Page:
3D Scanning Used to Fight Brain Tumors
We need our best for the fight using 3d scanning
If you were to do a 3D scan of Dr. Darin Okuda’s head, you would not find much space between his ears, if you know what I mean. He is a smart guy! Thankfully, he has put that brain to good use by working in the medical field to help people deal with serious issues like brain tumors. One of the research projects Okuda is working on is a way to use 3D scanning services to help people get rid of brain tumors. Brain surgery is serious business. If you are getting surgery done on your hand and the doctor cut a little too far to the left or the right it’s not a life threatening issue. The brain, on the other hand is not that simple. Brain surgeries don’t allow any room for error. Therefore, when a person needs to have a brain tumor removed, we need the best technology, skill, and precision as possible.
Precision is the key
So how is Dr. Okuda using 3D scanning services to improve brain surgeries? He is using it to help surgeons get a better idea of the shape of the tumors. When it comes to removing a tumor, doctors need to know the exact places to cut. A little mistake can lead to brain damage forever. With older 2D scanning methods, the exact shape and dimensions of the tumor were not very certain. 3D scanning, on the other hand, gives an exact picture of what is going on in there, and surgeons know right where to cut. This way, there is much less chance of cutting an artery or something else that may lead to permanent damage.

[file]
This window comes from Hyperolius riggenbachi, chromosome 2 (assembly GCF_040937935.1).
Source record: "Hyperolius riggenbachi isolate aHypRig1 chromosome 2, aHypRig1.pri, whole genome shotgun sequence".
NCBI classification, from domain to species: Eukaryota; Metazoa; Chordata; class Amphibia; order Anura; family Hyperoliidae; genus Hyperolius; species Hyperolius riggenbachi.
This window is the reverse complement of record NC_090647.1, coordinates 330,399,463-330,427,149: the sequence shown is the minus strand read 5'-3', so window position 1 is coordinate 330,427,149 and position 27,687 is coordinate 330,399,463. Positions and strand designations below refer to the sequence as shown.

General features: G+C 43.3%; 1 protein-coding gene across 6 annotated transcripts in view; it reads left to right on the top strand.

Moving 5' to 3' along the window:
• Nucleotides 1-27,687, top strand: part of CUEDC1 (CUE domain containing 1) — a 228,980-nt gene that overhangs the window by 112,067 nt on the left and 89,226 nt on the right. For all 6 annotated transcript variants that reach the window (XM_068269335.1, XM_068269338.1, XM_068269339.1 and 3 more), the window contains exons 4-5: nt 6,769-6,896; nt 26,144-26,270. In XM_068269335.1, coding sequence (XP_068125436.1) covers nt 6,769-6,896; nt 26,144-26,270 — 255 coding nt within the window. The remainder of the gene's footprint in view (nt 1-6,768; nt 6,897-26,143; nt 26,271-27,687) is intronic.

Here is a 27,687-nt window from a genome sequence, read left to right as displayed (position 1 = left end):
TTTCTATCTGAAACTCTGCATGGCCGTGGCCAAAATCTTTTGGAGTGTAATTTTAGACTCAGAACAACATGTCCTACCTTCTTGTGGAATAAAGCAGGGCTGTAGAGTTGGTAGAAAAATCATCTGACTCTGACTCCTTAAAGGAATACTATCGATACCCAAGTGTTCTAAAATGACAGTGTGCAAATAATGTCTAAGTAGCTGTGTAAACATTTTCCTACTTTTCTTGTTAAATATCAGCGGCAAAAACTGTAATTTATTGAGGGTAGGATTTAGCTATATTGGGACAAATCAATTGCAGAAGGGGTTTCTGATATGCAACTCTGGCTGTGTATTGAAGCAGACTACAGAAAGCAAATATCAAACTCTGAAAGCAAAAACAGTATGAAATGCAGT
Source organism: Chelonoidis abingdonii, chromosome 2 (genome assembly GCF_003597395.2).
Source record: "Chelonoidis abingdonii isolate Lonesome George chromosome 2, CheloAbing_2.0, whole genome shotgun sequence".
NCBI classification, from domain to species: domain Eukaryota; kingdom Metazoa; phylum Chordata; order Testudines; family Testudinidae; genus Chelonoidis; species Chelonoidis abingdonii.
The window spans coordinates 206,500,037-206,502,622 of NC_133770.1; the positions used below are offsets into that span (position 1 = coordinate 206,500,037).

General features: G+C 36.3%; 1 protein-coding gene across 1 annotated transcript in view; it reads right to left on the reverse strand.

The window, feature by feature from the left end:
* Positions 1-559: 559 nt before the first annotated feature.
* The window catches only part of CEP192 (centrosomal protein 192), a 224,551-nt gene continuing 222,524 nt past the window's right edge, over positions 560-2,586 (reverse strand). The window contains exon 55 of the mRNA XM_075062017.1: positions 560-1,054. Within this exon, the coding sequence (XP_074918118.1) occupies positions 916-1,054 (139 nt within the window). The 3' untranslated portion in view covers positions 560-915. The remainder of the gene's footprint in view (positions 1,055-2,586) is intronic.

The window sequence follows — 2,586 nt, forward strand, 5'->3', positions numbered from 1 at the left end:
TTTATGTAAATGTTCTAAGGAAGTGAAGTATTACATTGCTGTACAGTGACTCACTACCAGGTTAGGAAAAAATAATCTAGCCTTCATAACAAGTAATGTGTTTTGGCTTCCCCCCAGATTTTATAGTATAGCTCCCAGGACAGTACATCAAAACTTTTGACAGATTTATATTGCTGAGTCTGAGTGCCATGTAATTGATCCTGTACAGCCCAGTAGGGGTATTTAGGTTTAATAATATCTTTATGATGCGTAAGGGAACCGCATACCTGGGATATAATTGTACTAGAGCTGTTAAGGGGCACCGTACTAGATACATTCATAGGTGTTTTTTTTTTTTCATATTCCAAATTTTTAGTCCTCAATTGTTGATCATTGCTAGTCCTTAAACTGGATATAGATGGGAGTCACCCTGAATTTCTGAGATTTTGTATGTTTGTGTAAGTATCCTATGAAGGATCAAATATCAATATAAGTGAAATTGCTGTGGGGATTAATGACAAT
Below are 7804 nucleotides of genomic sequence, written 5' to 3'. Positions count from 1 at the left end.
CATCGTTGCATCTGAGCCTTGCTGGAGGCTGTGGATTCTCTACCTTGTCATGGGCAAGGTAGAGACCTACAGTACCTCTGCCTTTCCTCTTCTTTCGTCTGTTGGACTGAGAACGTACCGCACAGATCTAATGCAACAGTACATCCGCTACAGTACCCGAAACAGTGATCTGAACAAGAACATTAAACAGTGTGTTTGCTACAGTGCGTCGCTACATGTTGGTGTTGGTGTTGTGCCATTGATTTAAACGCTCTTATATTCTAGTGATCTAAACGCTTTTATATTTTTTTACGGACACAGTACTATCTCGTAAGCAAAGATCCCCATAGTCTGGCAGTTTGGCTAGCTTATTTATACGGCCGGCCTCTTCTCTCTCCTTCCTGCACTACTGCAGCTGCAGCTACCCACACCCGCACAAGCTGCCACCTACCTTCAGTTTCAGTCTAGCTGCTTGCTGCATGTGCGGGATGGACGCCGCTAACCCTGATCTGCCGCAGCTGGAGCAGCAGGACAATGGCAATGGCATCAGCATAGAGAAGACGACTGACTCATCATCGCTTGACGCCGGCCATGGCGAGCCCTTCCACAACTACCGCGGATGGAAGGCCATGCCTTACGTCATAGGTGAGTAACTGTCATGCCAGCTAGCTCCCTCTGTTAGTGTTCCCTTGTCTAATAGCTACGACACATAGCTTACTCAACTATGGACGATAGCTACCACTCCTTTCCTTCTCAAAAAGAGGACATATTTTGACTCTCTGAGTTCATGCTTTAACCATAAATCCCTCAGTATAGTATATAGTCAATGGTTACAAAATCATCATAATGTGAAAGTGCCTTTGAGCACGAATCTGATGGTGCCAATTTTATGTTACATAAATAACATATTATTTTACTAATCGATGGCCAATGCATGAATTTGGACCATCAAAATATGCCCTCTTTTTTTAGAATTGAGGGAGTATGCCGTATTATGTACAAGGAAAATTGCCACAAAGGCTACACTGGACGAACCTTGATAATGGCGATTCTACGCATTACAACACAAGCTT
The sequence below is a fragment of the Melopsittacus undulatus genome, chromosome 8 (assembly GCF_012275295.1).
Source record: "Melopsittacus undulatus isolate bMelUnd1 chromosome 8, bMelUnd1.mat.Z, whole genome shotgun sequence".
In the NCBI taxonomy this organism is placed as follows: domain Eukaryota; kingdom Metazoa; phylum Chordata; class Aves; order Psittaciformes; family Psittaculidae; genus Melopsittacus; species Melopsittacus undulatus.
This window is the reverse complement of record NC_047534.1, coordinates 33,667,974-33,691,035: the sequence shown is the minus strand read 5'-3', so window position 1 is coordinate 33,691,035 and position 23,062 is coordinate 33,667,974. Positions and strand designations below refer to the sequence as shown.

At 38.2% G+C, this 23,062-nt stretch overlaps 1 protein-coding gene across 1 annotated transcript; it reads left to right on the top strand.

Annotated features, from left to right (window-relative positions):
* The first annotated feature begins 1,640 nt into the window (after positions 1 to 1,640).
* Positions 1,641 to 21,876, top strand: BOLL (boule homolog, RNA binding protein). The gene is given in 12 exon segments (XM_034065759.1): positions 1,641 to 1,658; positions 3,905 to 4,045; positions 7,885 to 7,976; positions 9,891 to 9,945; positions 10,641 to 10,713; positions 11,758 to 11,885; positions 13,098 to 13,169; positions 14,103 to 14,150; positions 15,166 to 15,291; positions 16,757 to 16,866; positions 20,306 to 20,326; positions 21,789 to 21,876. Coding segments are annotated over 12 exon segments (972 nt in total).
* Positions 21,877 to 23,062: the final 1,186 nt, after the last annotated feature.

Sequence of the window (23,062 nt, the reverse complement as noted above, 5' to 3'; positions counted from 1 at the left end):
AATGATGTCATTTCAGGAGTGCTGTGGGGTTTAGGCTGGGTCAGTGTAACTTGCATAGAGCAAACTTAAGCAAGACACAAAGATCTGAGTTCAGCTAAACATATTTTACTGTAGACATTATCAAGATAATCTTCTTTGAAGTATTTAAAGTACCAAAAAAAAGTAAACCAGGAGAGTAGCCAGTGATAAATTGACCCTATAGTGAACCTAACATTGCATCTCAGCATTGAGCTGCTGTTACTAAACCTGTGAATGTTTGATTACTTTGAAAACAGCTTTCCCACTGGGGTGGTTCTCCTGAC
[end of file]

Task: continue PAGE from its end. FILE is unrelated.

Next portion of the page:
Here is the Game plan
So what doctors can do with Okuda’s idea is scan the brain with the tumor, and then print out an exact replica of the growth that needs to be removed. This way the doctor will have already analyzed the shape and size of the growth before the operation begins. And another benefit from using 3D scanning services on brain tumors, is that it allows doctors and scientists the ability to analyze different types of tumors. They can scan and print out replicas of different types of tumors to better understand the shapes. Being able to identify shapes of tumors helps with detecting tumors in other patients. Because of Okuda’s research they have corrected some wrong ideas they had previously had about tumors. They have come to realize that some lesions in the brain are much more complex than previously thought when 2D images were used. Realizing that something is more complex than previously thought means that they are going to have to be that much more careful when putting a knife to someones scalp to do surgery. That is good knowledge to have since we are dealing with surgery on the brain.
For sure Okuda’s research is going to be a benefit to lots of people who suffer with brain tumors. This is what technology, like 3D scanning, should be used for; for making things better, faster, cheaper, and keeping us healthy.